In the debate which preceded the privatisation of Aer Lingus, Ibec, the Shannon Development Authority, Defence Minister Willie O’Dea and every Fianna Fáil and Fine Gael TD were enthusiastic cheerleaders for the sell-off of the State airline.
Their hymn-sheet was monotonous. End the dead hand of State interference, inject fresh capital and fresh ideas, let the marketplace and commercial realities reign supreme.
Well, that is exactly what is happening, but the cheerleaders of privatisation are not cheering now. Instead they are like a busload of four-year-olds abandoned at the school gates to face the real world all crying for their mammy. And the loudest cry-babies are Mr O’Dea and Ibec.
The implications for regional development in the mid-west arising from the Aer Lingus decision could be serious and long-term. The Government, over many years, has produced national development plans, regional development plans, spatial strategy plans, etc, all of which emphasised both the need for balanced regional economic growth and the commitment of the Government to fostering regional centres of growth to provide a counterbalance to the unmanageable urban sprawl of the greater Dublin region.
In all plans for the mid-west the centrality of a vibrant Shannon airport was highlighted. However, it is now clearer than ever that all the Government plans were so much hot air. It is not in a position to guarantee the continuation of Shannon airport. It can no longer instruct Aer Lingus to undertake tasks which are in the national interest because it willingly conceded its control over that company.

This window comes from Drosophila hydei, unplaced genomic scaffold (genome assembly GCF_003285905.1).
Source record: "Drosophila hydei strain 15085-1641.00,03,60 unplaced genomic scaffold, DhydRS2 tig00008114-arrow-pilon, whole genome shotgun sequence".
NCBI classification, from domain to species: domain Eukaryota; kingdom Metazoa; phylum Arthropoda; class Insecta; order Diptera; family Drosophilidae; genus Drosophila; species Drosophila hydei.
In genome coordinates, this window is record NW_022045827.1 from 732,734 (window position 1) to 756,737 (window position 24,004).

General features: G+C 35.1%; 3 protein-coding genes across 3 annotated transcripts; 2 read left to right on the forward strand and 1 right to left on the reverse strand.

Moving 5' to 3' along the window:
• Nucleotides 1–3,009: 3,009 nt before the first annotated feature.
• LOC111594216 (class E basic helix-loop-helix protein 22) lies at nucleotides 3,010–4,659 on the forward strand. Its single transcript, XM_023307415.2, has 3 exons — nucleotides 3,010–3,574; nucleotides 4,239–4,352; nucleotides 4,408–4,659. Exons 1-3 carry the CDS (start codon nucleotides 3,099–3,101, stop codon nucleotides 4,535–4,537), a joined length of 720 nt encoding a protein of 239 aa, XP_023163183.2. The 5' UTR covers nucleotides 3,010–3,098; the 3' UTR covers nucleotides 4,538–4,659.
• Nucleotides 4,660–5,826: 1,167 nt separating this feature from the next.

In the months leading to the privatisation of Aer Lingus, Siptu, the Workers’ Party, and other left groups who opposed the process warned that privatisation always leads to asset-stripping. We were dismissed as scaremongers when we highlighted the fact that over many years the citizens of this country, through our taxes, had invested billions in Aer Lingus and the assets built up by that investment would be lost to the Irish people.
The Heathrow slots are a valuable asset bought by Irish taxpayers’ money. Their role should be to develop tourism and business in this State.
However, their role now is to create profit for the banks, the international financiers and the hedge funds which own the majority stake in Aer Lingus.
In business-speak, the Shannon ‘hub’ has been moved to Belfast. However, it could as easily have been moved to Belgrade.
Indeed, had Ryanair bought Aer Lingus, the Heathrow slots would have been sold already to the highest bidder. A 40-year investment by the Irish people has vanished in one political stroke.
Cllr Davy Walsh
The Workers’ Party
18 The Mall